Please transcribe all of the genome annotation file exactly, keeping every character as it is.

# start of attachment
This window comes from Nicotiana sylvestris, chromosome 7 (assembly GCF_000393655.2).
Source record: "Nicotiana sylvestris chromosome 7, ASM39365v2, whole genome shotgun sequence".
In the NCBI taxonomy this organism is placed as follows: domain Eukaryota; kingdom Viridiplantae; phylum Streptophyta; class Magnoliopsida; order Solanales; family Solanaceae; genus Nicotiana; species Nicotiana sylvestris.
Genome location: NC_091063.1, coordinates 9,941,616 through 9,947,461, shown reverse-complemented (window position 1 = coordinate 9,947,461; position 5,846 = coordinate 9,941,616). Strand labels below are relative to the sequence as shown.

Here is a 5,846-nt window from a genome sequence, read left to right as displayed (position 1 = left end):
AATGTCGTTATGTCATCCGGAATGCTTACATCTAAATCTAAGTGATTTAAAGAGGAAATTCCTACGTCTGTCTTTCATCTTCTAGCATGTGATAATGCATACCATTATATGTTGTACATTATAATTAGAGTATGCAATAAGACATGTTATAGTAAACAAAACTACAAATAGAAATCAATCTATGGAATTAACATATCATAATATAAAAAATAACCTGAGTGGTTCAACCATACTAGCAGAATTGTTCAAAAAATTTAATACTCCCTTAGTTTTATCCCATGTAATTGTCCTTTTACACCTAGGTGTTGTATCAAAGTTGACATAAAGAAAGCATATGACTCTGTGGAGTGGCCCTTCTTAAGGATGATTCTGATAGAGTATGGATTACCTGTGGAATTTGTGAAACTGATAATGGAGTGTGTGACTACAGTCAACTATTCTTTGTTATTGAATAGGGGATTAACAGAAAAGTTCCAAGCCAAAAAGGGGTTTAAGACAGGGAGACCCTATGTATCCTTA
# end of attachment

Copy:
This window comes from Nicotiana sylvestris, chromosome 7 (assembly GCF_000393655.2).
Source record: "Nicotiana sylvestris chromosome 7, ASM39365v2, whole genome shotgun sequence".
In the NCBI taxonomy this organism is placed as follows: domain Eukaryota; kingdom Viridiplantae; phylum Streptophyta; class Magnoliopsida; order Solanales; family Solanaceae; genus Nicotiana; species Nicotiana sylvestris.
Genome location: NC_091063.1, coordinates 9,941,616 through 9,947,461, shown reverse-complemented (window position 1 = coordinate 9,947,461; position 5,846 = coordinate 9,941,616). Strand labels below are relative to the sequence as shown.

Here is a 5,846-nt window from a genome sequence, read left to right as displayed (position 1 = left end):
AATGTCGTTATGTCATCCGGAATGCTTACATCTAAATCTAAGTGATTTAAAGAGGAAATTCCTACGTCTGTCTTTCATCTTCTAGCATGTGATAATGCATACCATTATATGTTGTACATTATAATTAGAGTATGCAATAAGACATGTTATAGTAAACAAAACTACAAATAGAAATCAATCTATGGAATTAACATATCATAATATAAAAAATAACCTGAGTGGTTCAACCATACTAGCAGAATTGTTCAAAAAATTTAATACTCCCTTAGTTTTATCCCATGTAATTGTCCTTTTACACCTAGGTGTTGTATCAAAGTTGACATAAAGAAAGCATATGACTCTGTGGAGTGGCCCTTCTTAAGGATGATTCTGATAGAGTATGGATTACCTGTGGAATTTGTGAAACTGATAATGGAGTGTGTGACTACAGTCAACTATTCTTTGTTATTGAATAGGGGATTAACAGAAAAGTTCCAAGCCAAAAAGGGGTTTAAGACAGGGAGACCCTATGTATCCTTA